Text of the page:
|In May, in a two-to-one split decision, the U.S. Circuit
Court of Appeals for the District of Columbia declared parts of the Clean Air Act
unconstitutional. The decision could jeopardize implementation of the Environmental
Protection Agency's 1997 air quality standards, which are based on health effects and
include standards for particles only 2.5 micrometers in size. Yet the court also stated
that "evidence demonstrating a relationship between fine particle pollution and
adverse health effects amply justifies establishment of new fine particle standards."
Thus it seems unlikely that national standards for fine particulate matter will be delayed for long. In June, EPA Administrator Carol Browner testified before Congress: "We stand by these standards. We stand by the science. We stand by the process."
At Berkeley Lab, Lara Gundel of the Environmental Energy Technologies Division (EETD) emphasizes that "there are lots of unanswered questions about how particulate matter affects health," and she is busy developing and implementing a means to help answer some of these questions.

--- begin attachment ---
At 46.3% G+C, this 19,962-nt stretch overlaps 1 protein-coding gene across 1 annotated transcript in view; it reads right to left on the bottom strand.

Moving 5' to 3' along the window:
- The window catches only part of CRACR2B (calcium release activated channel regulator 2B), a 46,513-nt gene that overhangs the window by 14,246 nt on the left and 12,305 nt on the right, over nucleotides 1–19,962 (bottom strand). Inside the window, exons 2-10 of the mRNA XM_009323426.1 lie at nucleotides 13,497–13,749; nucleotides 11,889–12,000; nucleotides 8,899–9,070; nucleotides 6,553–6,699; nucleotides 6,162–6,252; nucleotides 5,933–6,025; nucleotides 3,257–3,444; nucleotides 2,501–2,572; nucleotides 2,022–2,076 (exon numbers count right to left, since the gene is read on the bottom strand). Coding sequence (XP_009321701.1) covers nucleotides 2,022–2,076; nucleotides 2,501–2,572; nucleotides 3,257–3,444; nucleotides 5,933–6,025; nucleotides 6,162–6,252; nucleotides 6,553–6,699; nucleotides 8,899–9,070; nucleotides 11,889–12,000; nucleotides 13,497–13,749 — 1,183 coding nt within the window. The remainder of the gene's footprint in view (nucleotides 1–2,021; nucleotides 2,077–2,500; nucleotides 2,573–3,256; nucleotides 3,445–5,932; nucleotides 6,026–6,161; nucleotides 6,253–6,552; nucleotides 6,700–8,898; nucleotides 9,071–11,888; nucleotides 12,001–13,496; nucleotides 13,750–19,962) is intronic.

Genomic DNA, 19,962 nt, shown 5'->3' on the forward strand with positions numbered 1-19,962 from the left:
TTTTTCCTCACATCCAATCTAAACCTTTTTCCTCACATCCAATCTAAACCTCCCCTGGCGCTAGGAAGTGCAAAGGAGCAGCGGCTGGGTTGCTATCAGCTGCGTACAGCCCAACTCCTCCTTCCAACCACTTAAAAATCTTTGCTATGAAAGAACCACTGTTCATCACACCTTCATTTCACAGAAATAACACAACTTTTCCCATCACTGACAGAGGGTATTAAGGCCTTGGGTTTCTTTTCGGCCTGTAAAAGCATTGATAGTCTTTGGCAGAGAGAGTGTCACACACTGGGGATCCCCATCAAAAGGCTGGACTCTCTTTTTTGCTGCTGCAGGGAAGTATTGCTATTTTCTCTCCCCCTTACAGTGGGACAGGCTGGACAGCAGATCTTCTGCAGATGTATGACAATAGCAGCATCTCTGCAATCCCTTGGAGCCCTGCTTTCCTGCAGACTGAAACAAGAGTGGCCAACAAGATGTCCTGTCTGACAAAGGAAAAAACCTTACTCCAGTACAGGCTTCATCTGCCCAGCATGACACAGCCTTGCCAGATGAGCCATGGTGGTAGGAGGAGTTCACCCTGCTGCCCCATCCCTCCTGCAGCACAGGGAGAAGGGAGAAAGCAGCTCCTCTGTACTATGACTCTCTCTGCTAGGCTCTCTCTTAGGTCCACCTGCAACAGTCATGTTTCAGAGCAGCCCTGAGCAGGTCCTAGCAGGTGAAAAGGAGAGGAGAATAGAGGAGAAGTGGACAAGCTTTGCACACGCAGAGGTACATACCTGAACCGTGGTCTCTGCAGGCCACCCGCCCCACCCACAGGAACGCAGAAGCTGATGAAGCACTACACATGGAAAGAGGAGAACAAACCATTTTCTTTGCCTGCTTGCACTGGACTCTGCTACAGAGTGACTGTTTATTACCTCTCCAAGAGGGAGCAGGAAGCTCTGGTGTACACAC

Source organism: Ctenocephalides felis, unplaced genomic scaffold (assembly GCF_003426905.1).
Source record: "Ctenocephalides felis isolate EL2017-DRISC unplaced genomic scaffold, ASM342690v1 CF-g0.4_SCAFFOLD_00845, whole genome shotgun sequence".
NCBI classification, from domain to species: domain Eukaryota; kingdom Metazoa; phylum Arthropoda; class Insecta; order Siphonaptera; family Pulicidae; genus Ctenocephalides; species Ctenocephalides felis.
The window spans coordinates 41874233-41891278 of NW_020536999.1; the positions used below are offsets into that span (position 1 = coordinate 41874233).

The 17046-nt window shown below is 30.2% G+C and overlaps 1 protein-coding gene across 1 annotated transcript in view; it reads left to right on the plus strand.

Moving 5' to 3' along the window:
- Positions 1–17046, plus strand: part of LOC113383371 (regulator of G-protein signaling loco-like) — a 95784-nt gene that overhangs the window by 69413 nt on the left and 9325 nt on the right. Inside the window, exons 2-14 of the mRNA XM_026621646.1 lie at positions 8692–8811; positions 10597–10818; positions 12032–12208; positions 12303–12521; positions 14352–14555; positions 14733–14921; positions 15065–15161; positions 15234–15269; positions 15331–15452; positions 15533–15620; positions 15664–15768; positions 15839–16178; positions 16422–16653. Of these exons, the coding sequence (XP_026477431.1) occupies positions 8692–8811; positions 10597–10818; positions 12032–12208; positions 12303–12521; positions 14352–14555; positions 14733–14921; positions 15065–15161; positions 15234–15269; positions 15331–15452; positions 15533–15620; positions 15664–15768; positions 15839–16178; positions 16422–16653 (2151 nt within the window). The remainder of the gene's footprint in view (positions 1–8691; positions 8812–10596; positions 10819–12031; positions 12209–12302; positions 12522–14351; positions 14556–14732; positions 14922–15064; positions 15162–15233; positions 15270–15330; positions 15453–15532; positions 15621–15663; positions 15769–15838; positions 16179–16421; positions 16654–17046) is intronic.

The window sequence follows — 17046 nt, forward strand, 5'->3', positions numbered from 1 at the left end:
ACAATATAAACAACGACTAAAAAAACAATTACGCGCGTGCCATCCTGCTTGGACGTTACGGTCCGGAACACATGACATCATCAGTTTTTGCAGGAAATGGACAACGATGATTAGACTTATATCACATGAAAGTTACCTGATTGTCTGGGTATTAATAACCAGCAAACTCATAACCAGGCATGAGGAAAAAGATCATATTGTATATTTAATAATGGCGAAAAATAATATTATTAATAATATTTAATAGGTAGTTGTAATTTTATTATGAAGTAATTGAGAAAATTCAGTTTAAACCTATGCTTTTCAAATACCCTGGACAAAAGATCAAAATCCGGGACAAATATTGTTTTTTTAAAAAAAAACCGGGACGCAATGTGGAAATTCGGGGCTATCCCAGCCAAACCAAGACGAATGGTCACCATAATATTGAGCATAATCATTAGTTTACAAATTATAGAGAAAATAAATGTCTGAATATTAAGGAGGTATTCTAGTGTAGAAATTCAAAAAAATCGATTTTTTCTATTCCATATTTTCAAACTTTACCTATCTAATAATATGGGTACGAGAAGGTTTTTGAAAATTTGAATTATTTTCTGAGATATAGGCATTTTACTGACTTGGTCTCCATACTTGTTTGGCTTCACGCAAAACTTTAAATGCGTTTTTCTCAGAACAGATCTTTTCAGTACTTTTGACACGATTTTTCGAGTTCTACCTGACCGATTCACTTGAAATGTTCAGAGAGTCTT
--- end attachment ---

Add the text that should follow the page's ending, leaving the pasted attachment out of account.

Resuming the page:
"Particle size is one factor," she says, "but particles are of very different kinds -- acid droplets, metals from incinerators, toxic compounds from gasoline and diesel fuels, soot from unburned fuel, and many others."
Moreover, many pollutants exist in both particle and gas phases, including polycyclic aromatic hydrocarbons, which are ubiquitous in urban areas because of sources such as vehicle exhaust, and pesticides which abound in agricultural areas.
"A major scientific problem has been getting good measurements of the partitioning of these chemicals between the gas phase and airborne particulate matter. Here at the Lab, we have the tools to answer these questions." These tools include some of the most advanced and versatile in the field, which is one reason why the EPA has kept Gundel busy as an expert on sampling.
The tools are available because 10 years ago Gundel, her colleague Joan Daisey, head of EETD's Indoor Environment Program, and their associates began addressing similar problems in studies of indoor air quality. "We had a special interest in the physical and chemical characteristics of second-hand tobacco smoke," she says. "Tobacco smoke is an aerosol that dries fast. We realized we didn't know much about its gas-particle partitioning, and we needed a way to measure it."